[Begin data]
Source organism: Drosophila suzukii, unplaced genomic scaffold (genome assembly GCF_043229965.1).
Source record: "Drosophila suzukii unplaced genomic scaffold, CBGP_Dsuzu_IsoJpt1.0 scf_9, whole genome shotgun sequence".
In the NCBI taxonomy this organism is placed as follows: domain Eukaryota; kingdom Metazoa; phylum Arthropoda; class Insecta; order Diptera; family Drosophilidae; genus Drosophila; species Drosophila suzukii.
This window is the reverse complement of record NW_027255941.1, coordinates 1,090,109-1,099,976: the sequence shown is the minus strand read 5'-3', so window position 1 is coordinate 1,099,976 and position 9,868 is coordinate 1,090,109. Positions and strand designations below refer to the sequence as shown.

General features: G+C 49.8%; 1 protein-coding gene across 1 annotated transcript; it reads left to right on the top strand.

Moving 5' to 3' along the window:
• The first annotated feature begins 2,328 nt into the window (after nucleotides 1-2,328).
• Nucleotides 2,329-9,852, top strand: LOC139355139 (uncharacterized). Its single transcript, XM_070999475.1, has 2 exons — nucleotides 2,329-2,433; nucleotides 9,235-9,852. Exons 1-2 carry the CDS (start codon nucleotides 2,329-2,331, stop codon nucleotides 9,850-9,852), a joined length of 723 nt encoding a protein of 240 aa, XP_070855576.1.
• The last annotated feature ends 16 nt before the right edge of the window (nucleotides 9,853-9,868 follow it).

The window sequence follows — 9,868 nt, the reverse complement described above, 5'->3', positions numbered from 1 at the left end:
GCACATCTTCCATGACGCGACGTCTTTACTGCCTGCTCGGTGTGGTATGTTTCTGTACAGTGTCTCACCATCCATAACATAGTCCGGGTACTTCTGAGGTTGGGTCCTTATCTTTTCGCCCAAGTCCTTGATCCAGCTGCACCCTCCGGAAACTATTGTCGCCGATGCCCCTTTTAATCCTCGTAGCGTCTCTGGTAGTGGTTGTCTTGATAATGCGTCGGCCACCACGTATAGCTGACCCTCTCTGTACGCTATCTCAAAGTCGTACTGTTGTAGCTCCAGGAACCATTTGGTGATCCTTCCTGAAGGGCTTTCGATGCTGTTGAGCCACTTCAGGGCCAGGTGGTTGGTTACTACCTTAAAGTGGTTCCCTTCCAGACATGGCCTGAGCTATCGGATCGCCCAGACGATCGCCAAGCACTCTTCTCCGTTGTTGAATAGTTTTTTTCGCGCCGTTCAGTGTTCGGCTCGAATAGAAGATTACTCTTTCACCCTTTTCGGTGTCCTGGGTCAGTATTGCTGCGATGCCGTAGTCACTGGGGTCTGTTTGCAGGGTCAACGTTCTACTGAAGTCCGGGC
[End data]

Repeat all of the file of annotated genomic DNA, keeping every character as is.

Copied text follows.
Source organism: Drosophila suzukii, unplaced genomic scaffold (genome assembly GCF_043229965.1).
Source record: "Drosophila suzukii unplaced genomic scaffold, CBGP_Dsuzu_IsoJpt1.0 scf_9, whole genome shotgun sequence".
In the NCBI taxonomy this organism is placed as follows: domain Eukaryota; kingdom Metazoa; phylum Arthropoda; class Insecta; order Diptera; family Drosophilidae; genus Drosophila; species Drosophila suzukii.
This window is the reverse complement of record NW_027255941.1, coordinates 1,090,109-1,099,976: the sequence shown is the minus strand read 5'-3', so window position 1 is coordinate 1,099,976 and position 9,868 is coordinate 1,090,109. Positions and strand designations below refer to the sequence as shown.

General features: G+C 49.8%; 1 protein-coding gene across 1 annotated transcript; it reads left to right on the top strand.

Moving 5' to 3' along the window:
• The first annotated feature begins 2,328 nt into the window (after nucleotides 1-2,328).
• Nucleotides 2,329-9,852, top strand: LOC139355139 (uncharacterized). Its single transcript, XM_070999475.1, has 2 exons — nucleotides 2,329-2,433; nucleotides 9,235-9,852. Exons 1-2 carry the CDS (start codon nucleotides 2,329-2,331, stop codon nucleotides 9,850-9,852), a joined length of 723 nt encoding a protein of 240 aa, XP_070855576.1.
• The last annotated feature ends 16 nt before the right edge of the window (nucleotides 9,853-9,868 follow it).

The window sequence follows — 9,868 nt, the reverse complement described above, 5'->3', positions numbered from 1 at the left end:
GCACATCTTCCATGACGCGACGTCTTTACTGCCTGCTCGGTGTGGTATGTTTCTGTACAGTGTCTCACCATCCATAACATAGTCCGGGTACTTCTGAGGTTGGGTCCTTATCTTTTCGCCCAAGTCCTTGATCCAGCTGCACCCTCCGGAAACTATTGTCGCCGATGCCCCTTTTAATCCTCGTAGCGTCTCTGGTAGTGGTTGTCTTGATAATGCGTCGGCCACCACGTATAGCTGACCCTCTCTGTACGCTATCTCAAAGTCGTACTGTTGTAGCTCCAGGAACCATTTGGTGATCCTTCCTGAAGGGCTTTCGATGCTGTTGAGCCACTTCAGGGCCAGGTGGTTGGTTACTACCTTAAAGTGGTTCCCTTCCAGACATGGCCTGAGCTATCGGATCGCCCAGACGATCGCCAAGCACTCTTCTCCGTTGTTGAATAGTTTTTTTCGCGCCGTTCAGTGTTCGGCTCGAATAGAAGATTACTCTTTCACCCTTTTCGGTGTCCTGGGTCAGTATTGCTGCGATGCCGTAGTCACTGGGGTCTGTTTGCAGGGTCAACGTTCTACTGAAGTCCGGGC